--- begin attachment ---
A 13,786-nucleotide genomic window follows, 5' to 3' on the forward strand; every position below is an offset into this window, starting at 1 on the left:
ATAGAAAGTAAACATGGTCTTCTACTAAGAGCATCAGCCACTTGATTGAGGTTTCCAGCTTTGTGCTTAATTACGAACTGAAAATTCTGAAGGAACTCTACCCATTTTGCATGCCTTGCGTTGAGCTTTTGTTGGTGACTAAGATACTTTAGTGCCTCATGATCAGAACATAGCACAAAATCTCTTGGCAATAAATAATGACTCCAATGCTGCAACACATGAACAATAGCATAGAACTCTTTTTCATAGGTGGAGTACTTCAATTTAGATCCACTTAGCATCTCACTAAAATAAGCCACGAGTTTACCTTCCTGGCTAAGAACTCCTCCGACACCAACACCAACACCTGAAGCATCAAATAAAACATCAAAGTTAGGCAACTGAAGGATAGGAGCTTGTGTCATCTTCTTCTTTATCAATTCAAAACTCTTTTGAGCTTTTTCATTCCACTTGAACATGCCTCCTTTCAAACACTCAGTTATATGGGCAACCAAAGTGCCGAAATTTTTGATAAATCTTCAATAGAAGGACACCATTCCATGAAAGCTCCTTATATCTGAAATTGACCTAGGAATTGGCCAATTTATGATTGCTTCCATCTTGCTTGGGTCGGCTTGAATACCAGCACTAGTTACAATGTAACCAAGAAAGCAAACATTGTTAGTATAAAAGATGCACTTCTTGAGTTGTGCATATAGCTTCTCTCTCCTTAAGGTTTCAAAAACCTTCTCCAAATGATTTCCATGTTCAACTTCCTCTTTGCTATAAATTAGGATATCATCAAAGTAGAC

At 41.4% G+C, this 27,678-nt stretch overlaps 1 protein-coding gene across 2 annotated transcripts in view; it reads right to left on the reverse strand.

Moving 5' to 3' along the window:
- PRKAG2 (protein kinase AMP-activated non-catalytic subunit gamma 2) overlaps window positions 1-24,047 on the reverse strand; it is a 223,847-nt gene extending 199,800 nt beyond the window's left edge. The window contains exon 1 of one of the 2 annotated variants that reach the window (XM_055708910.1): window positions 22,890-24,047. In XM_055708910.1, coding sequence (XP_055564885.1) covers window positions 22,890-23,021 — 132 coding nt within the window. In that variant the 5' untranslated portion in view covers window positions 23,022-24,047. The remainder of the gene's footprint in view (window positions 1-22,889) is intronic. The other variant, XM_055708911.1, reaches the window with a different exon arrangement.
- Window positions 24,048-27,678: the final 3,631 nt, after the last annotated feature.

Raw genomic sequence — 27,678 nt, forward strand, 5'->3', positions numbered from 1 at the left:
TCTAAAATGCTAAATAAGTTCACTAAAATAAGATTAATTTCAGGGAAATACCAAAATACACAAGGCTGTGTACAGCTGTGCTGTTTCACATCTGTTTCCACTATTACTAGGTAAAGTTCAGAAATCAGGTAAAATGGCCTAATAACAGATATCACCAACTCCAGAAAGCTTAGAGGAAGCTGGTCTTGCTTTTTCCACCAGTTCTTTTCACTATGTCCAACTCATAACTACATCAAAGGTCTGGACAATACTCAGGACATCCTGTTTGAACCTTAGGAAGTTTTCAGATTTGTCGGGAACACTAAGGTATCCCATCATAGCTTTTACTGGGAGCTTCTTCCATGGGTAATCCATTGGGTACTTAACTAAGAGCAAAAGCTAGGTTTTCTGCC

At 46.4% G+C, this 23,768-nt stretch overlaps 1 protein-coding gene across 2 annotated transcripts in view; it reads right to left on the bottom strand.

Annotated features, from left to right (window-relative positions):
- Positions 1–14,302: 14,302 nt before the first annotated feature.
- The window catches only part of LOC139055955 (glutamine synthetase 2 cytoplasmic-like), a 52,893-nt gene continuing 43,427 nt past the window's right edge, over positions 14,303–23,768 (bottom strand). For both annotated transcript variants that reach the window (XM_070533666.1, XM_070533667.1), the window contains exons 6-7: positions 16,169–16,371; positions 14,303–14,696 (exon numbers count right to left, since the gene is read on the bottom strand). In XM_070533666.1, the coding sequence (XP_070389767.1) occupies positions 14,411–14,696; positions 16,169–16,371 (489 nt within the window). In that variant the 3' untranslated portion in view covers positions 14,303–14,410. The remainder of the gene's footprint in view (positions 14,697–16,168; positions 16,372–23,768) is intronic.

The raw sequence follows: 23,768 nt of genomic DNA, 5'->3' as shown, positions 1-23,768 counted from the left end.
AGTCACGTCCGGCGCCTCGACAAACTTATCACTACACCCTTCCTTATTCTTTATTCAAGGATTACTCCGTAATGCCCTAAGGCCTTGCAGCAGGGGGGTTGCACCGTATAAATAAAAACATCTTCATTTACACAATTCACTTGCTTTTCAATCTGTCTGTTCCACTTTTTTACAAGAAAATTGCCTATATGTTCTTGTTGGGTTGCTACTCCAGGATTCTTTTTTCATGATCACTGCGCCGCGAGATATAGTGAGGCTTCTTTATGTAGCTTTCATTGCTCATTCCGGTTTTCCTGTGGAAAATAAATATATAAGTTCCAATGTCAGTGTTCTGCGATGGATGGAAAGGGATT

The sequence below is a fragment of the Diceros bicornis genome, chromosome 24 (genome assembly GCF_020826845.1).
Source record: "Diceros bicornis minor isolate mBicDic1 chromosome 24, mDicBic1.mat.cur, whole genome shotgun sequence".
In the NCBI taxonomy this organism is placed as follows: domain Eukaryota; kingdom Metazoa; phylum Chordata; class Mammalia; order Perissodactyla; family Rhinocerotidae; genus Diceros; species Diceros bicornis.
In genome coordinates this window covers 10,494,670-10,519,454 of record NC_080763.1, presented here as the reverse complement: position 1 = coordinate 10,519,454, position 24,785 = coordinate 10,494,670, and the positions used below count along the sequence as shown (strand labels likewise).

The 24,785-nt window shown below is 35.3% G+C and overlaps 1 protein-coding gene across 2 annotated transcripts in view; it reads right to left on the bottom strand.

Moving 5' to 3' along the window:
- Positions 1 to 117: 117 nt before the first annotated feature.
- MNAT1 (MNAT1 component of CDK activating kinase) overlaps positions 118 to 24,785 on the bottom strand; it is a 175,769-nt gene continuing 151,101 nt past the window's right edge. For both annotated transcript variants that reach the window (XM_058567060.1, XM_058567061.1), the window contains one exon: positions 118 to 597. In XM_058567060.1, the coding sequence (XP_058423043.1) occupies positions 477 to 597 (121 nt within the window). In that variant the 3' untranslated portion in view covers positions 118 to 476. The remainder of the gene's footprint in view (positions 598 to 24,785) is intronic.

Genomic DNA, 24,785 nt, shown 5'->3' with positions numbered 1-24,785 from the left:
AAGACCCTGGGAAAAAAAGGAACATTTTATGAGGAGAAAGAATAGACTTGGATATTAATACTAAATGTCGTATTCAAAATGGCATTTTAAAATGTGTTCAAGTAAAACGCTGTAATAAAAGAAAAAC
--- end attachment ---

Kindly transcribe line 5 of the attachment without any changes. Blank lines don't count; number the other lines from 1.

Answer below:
- PRKAG2 (protein kinase AMP-activated non-catalytic subunit gamma 2) overlaps window positions 1-24,047 on the reverse strand; it is a 223,847-nt gene extending 199,800 nt beyond the window's left edge. The window contains exon 1 of one of the 2 annotated variants that reach the window (XM_055708910.1): window positions 22,890-24,047. In XM_055708910.1, coding sequence (XP_055564885.1) covers window positions 22,890-23,021 — 132 coding nt within the window. In that variant the 5' untranslated portion in view covers window positions 23,022-24,047. The remainder of the gene's footprint in view (window positions 1-22,889) is intronic. The other variant, XM_055708911.1, reaches the window with a different exon arrangement.